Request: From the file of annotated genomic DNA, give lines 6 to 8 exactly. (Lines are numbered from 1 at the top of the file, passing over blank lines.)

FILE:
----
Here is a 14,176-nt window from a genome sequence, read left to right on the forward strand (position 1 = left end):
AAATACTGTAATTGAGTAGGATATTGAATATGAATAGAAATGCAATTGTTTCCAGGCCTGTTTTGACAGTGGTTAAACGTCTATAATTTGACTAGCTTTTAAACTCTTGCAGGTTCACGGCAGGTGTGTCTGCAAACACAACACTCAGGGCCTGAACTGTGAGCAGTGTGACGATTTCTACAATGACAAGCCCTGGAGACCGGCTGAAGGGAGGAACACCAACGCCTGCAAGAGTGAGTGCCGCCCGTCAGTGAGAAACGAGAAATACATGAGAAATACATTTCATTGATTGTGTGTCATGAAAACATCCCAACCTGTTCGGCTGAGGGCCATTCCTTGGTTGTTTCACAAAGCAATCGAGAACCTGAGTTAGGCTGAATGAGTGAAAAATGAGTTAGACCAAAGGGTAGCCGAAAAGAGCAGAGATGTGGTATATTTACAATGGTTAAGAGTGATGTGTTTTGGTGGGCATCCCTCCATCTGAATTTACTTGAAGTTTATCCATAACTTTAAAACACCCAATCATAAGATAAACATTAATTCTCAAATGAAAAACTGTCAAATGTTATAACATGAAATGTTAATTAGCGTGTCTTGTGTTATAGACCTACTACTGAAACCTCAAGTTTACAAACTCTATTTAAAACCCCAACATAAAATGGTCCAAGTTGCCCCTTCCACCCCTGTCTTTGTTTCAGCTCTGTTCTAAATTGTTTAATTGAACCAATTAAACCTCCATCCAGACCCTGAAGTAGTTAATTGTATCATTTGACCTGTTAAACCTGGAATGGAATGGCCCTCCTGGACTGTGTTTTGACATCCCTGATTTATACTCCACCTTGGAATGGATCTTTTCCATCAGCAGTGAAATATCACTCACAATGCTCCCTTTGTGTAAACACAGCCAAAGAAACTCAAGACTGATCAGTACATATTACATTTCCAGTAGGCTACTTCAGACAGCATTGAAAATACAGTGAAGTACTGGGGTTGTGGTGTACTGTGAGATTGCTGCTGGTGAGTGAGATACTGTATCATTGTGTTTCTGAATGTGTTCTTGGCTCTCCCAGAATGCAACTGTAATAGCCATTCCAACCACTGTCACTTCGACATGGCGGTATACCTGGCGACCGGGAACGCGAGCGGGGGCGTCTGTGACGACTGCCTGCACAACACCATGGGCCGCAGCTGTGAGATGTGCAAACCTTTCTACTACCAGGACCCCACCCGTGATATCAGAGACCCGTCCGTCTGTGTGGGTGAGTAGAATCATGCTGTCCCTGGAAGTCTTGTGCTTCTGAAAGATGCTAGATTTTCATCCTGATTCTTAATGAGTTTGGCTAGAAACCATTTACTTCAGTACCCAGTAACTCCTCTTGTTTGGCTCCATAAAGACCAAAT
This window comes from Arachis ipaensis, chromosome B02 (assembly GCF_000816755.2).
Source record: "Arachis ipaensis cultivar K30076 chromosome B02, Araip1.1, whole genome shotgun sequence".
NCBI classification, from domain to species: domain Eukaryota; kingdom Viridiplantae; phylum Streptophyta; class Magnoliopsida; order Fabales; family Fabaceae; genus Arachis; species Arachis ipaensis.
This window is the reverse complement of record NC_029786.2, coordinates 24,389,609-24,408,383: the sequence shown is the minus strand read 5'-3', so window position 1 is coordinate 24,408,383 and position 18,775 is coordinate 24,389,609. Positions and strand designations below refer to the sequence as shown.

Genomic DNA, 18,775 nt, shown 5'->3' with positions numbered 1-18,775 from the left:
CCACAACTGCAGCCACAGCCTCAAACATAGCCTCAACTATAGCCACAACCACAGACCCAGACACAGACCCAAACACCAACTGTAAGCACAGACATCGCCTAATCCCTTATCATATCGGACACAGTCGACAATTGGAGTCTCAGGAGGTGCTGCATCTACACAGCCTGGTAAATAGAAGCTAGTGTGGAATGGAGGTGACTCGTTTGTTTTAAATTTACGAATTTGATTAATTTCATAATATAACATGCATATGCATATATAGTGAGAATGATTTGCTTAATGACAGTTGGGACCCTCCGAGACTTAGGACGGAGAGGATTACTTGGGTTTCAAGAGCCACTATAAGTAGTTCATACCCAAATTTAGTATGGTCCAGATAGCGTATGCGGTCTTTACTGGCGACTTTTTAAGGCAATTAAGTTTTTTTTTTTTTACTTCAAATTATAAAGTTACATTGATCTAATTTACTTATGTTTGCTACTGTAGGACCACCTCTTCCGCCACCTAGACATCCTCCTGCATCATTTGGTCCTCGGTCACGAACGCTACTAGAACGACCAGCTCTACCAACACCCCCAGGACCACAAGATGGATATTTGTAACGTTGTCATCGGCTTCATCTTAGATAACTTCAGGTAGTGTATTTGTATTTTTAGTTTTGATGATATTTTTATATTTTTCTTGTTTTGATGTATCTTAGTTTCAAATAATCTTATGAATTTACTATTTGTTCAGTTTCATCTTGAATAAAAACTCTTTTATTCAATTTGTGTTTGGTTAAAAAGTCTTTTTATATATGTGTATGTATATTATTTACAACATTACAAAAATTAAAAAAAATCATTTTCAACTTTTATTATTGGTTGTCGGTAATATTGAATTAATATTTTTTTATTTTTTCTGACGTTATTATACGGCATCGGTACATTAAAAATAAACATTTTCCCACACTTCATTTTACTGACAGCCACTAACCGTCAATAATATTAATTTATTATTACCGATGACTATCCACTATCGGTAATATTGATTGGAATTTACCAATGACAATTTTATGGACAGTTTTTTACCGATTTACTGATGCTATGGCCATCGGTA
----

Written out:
This window is the reverse complement of record NC_029786.2, coordinates 24,389,609-24,408,383: the sequence shown is the minus strand read 5'-3', so window position 1 is coordinate 24,408,383 and position 18,775 is coordinate 24,389,609. Positions and strand designations below refer to the sequence as shown.

Genomic DNA, 18,775 nt, shown 5'->3' with positions numbered 1-18,775 from the left:
CCACAACTGCAGCCACAGCCTCAAACATAGCCTCAACTATAGCCACAACCACAGACCCAGACACAGACCCAAACACCAACTGTAAGCACAGACATCGCCTAATCCCTTATCATATCGGACACAGTCGACAATTGGAGTCTCAGGAGGTGCTGCATCTACACAGCCTGGTAAATAGAAGCTAGTGTGGAATGGAGGTGACTCGTTTGTTTTAAATTTACGAATTTGATTAATTTCATAATATAACATGCATATGCATATATAGTGAGAATGATTTGCTTAATGACAGTTGGGACCCTCCGAGACTTAGGACGGAGAGGATTACTTGGGTTTCAAGAGCCACTATAAGTAGTTCATACCCAAATTTAGTATGGTCCAGATAGCGTATGCGGTCTTTACTGGCGACTTTTTAAGGCAATTAAGTTTTTTTTTTTTTACTTCAAATTATAAAGTTACATTGATCTAATTTACTTATGTTTGCTACTGTAGGACCACCTCTTCCGCCACCTAGACATCCTCCTGCATCATTTGGTCCTCGGTCACGAACGCTACTAGAACGACCAGCTCTACCAACACCCCCAGGACCACAAGATGGATATTTGTAACGTTGTCATCGGCTTCATCTTAGATAACTTCAGGTAGTGTATTTGTATTTTTAGTTTTGATGATATTTTTATATTTTTCTTGTTTTGATGTATCTTAGTTTCAAATAATCTTATGAATTTACTATTTGTTCAGTTTCATCTTGAATAAAAACTCTTTTATTCAATTTGTGTTTGGTTAAAAAGTCTTTTTATATATGTGTATGTATATTATTTACAACATTACAAAAATTAAAAAAAATCATTTTCAACTTTTATTATTGGTTGTCGGTAATATTGAATTAATATTTTTTTATTTTTTCTGACGTTATTATACGGCATCGGTACATTAAAAATAAACATTTTCCCACACTTCATTTTACTGACAGCCACTAACCGTCAATAATATTAATTTATTATTACCGATGACTATCCACTATCGGTAATATTGATTGGAATTTACCAATGACAATTTTATGGACAGTTTTTTACCGATTTACTGATGCTATGGCCATCGGTA